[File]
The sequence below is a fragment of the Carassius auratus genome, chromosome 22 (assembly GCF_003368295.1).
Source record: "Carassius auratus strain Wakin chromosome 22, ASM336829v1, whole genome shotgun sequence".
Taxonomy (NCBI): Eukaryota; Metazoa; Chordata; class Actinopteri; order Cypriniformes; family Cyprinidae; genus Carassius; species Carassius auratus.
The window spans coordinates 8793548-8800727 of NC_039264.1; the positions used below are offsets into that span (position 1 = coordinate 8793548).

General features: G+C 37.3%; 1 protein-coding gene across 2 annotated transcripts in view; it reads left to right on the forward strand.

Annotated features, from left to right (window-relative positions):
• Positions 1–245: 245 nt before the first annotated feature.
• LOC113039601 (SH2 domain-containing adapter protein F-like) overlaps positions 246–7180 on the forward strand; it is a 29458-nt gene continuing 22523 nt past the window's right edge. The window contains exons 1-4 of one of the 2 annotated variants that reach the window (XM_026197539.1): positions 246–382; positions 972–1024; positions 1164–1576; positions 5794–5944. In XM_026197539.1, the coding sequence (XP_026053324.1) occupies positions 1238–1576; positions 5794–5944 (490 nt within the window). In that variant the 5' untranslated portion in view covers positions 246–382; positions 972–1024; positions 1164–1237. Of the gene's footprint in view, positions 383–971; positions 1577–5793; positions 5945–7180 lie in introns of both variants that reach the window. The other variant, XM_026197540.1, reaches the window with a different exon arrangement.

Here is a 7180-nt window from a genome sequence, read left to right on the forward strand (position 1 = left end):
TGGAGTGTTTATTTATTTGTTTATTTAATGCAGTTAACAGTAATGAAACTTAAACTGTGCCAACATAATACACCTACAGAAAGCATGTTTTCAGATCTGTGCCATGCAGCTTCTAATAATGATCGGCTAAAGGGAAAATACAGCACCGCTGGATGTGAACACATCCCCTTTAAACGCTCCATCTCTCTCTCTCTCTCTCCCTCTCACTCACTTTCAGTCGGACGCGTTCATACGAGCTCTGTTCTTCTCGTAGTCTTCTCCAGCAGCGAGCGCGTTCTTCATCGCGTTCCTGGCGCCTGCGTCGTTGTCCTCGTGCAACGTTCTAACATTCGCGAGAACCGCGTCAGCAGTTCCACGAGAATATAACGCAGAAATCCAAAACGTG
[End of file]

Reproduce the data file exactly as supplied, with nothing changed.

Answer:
The sequence below is a fragment of the Carassius auratus genome, chromosome 22 (assembly GCF_003368295.1).
Source record: "Carassius auratus strain Wakin chromosome 22, ASM336829v1, whole genome shotgun sequence".
Taxonomy (NCBI): Eukaryota; Metazoa; Chordata; class Actinopteri; order Cypriniformes; family Cyprinidae; genus Carassius; species Carassius auratus.
The window spans coordinates 8793548-8800727 of NC_039264.1; the positions used below are offsets into that span (position 1 = coordinate 8793548).

General features: G+C 37.3%; 1 protein-coding gene across 2 annotated transcripts in view; it reads left to right on the forward strand.

Annotated features, from left to right (window-relative positions):
• Positions 1–245: 245 nt before the first annotated feature.
• LOC113039601 (SH2 domain-containing adapter protein F-like) overlaps positions 246–7180 on the forward strand; it is a 29458-nt gene continuing 22523 nt past the window's right edge. The window contains exons 1-4 of one of the 2 annotated variants that reach the window (XM_026197539.1): positions 246–382; positions 972–1024; positions 1164–1576; positions 5794–5944. In XM_026197539.1, the coding sequence (XP_026053324.1) occupies positions 1238–1576; positions 5794–5944 (490 nt within the window). In that variant the 5' untranslated portion in view covers positions 246–382; positions 972–1024; positions 1164–1237. Of the gene's footprint in view, positions 383–971; positions 1577–5793; positions 5945–7180 lie in introns of both variants that reach the window. The other variant, XM_026197540.1, reaches the window with a different exon arrangement.

Here is a 7180-nt window from a genome sequence, read left to right on the forward strand (position 1 = left end):
TGGAGTGTTTATTTATTTGTTTATTTAATGCAGTTAACAGTAATGAAACTTAAACTGTGCCAACATAATACACCTACAGAAAGCATGTTTTCAGATCTGTGCCATGCAGCTTCTAATAATGATCGGCTAAAGGGAAAATACAGCACCGCTGGATGTGAACACATCCCCTTTAAACGCTCCATCTCTCTCTCTCTCTCTCCCTCTCACTCACTTTCAGTCGGACGCGTTCATACGAGCTCTGTTCTTCTCGTAGTCTTCTCCAGCAGCGAGCGCGTTCTTCATCGCGTTCCTGGCGCCTGCGTCGTTGTCCTCGTGCAACGTTCTAACATTCGCGAGAACCGCGTCAGCAGTTCCACGAGAATATAACGCAGAAATCCAAAACGTG